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Never Do This To Get A Sick Baby To Sleep

There are few things worse in the parenting world than having a little one who is sick. As a parent, there is a sinking feeling of helplessness when you're cradling your ill infant and you have no idea how to make them feel better. Normally, you would tell an adult to just drink plenty of fluids and rest up, but you can't really do that with a small child. And if you are trying to get your little one to rest, there are some things you should never do to get a sick baby to sleep, no matter how exhausted either one of you may be.

Even though you might think that going to bed would be a no-brainer for your kiddo, it seems — in my experience, at least — that they fight the urge to just let go and fall asleep. Perhaps it's because they can't get comfortable and aren't quite able to communicate their needs just yet, but sleep is often an unattainable goal for baby and parent alike. Of course, if something just doesn't feel right, don't hesitate to contact your child's pediatrician to rule out anything serious. However, if it's just a bug that will pass, then you might want to check out these things you shouldn't do to get your sick baby to go to sleep.


Force A Routine

Plenty of parents know that getting your child to adapt to a regular bedtime routine is easier said than done. But, as The Baby Sleep Site warned, if your baby is sick, don't stay with a strict sleep schedule. Not allowing for a bit of flexibility in your little one's sleeping pattern will only further frustrate both of you.


Up Their Dosage

Even if your doctor has advised you to give your sick child medicine, you should never stray from the dosage directions. As physician Dr. Nancy Snyderman told the website for The Today Show, giving your baby medicine to fall asleep is dangerous and can result in, "an overdose or adverse reaction." Again, if you're truly concerned something is wrong with their bedtime habits, consult your doctor instead.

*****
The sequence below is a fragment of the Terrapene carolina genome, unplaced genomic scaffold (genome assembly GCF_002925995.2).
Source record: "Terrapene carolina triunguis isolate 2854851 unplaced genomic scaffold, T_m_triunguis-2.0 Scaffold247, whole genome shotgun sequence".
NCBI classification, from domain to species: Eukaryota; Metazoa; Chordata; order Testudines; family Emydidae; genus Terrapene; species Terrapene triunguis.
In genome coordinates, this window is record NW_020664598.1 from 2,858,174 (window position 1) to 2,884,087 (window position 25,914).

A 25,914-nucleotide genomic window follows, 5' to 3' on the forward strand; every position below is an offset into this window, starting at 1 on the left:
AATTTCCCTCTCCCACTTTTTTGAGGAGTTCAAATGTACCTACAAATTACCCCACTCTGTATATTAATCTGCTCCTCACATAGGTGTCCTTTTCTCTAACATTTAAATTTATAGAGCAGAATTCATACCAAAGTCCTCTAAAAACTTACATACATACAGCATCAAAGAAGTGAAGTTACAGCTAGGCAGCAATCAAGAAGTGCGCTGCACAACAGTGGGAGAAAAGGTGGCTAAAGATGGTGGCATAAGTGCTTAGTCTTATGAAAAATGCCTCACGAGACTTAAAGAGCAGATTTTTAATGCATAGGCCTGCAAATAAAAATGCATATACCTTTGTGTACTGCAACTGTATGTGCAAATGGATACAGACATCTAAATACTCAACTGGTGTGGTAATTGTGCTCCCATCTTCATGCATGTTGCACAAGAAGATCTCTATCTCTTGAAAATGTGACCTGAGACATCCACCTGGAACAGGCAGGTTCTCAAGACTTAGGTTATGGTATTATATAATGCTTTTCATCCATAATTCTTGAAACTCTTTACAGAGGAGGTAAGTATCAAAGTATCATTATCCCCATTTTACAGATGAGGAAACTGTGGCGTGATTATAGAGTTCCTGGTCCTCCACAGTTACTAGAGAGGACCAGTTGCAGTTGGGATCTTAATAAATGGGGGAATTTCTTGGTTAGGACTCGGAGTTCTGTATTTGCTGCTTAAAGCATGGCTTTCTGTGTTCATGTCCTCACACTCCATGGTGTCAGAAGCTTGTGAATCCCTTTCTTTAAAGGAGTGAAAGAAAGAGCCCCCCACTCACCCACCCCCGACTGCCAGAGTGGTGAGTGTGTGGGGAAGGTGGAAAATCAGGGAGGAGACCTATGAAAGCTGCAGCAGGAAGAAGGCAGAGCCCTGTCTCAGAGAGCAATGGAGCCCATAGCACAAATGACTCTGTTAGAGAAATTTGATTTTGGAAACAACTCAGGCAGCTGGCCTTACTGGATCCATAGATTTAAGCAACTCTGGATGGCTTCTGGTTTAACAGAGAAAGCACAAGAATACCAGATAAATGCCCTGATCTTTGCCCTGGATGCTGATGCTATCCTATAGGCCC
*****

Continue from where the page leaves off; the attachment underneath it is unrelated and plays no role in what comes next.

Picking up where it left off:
Avoid Coddling

In the past, people suggested I avoid coddling my son when he was under the weather. But sleep specialist Dr. Michael Breus told Parents that it's best to comfort a sick baby as often as they need it. If the frequent snuggles are tiring you out, rest assured that it won't last forever.


Ignore Their Temperature

You might think that cranking the air conditioner when your baby has a fever will help them sleep, but that's not necessarily the case. According to the official site for Stanford Children's Health (SCH), "babies are not as adaptable as adults to temperature change." So what does this mean when it comes to sleep and sickness? "According to the SCH, "if skin temperatures drop just one degree from 97.7° degrees, a baby's oxygen use can increase by 10 percent." Overworking your baby's system while they're already ill will only make things worse.


Disregard Sleep Spaces

I'll be the first to admit that I've accidentally dozed off while holding my son. Every parent has probably done something similar, but it shouldn't become commonplace. According to the American Academy of Pediatrics, the risk for Sudden Infant Death Syndrome (SIDS) increases when infants sleep on soft surfaces or with loose items. The sofa and extra stuffed animals may seem comfy, but they're actually quite dangerous.


Tire Them Out

If your child is healthy, having them burn off extra energy by playing outside isn't a bad idea. However, as What To Expect noted, you should adjust the pace of your sick baby's activities so you don't exacerbate their already weakened system. It's tempting to try and tire them out, but you should never force an ill child to overexert themselves.